|Boeing’s B-29 Superfortress was the most sophisticated bomber to fly during World War II. During the war in the Pacific Theater, the long-range, propeller-driven B-29 delivered the first nuclear weapons used in combat.
|A tactically and administratively self-sufficient unit. Typically composed of four to six companies and commanded by a Lieutenant Colonel. Usually includes three rifle companies and one heavy weapons company. Identified by 1st, 2nd, or 3rd Battalion. Consistent with all regiments. Armored or air cavalry units of equivalent size are called squadrons.
|A general encounter between armies, ships of war, or aircraft.
A significantly large military unit able to operate independently or semi-independently. Normally commanded by a Colonel or sometimes by a Brigadier General.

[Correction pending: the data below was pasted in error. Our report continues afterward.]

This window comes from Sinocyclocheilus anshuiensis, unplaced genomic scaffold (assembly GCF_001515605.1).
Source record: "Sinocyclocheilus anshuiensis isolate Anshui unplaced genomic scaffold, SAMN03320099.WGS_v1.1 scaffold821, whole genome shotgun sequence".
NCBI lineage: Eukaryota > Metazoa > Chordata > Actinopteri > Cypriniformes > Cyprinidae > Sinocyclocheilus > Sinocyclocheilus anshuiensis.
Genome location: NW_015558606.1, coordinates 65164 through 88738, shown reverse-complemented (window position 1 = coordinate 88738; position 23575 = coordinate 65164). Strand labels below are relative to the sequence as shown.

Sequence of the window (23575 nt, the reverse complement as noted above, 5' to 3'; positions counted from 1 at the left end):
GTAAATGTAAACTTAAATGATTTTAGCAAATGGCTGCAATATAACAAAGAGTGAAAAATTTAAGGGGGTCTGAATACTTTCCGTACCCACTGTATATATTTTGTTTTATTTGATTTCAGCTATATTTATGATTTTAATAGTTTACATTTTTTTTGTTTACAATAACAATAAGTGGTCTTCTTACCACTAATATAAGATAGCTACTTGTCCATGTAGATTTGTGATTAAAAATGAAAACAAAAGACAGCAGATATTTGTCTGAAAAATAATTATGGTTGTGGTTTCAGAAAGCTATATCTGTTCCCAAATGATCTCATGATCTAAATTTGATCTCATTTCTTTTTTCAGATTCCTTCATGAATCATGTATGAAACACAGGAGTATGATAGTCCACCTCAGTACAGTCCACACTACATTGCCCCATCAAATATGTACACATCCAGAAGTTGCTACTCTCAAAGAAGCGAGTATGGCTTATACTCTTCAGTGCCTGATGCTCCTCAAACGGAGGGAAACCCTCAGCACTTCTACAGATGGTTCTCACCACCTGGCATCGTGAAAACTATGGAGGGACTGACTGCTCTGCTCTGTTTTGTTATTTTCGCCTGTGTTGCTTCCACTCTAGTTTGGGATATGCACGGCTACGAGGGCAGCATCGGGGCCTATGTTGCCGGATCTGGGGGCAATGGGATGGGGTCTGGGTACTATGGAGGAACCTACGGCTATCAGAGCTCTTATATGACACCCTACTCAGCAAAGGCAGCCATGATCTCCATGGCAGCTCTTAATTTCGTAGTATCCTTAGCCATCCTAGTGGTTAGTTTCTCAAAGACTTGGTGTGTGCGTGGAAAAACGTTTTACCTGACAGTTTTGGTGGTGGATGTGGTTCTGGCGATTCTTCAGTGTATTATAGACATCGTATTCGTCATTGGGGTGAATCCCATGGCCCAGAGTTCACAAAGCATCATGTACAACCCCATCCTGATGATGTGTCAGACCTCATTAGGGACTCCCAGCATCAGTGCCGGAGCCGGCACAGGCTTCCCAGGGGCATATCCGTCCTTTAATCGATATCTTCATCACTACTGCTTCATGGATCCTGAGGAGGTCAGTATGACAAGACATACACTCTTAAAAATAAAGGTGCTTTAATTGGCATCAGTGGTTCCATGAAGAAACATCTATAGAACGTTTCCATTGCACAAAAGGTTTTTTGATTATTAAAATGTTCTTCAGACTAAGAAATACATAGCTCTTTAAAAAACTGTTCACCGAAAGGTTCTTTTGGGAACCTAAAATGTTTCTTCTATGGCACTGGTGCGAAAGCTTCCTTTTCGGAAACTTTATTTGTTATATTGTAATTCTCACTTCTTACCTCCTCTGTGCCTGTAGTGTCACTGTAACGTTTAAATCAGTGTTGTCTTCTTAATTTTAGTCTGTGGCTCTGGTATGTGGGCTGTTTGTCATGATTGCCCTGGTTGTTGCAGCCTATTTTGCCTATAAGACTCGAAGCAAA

A commissioned officer serving as a deputy commander to a Major General commanding a division-sized unit. A one-star general officer rank, directly below a Major General and above a Colonel.
|Also, Bronze Star Medal. A military decoration awarded to any person who, after December 6, 1941, while serving in any capacity with the US Armed Forces, distinguished himself or herself by heroic or meritorious achievement or service, not involving aerial flights. The fourth-highest Army decoration.
|Originally a derogatory term used to denote Japanese Americans from Hawaii; eventually used to refer to Japanese Americans in general. Theorized to be a corruption of “buta-head,” stemming from the Japanese word for pig (“buta”), for “pig-headed,” or a reference to Japanese Buddhist priests who shaved their heads.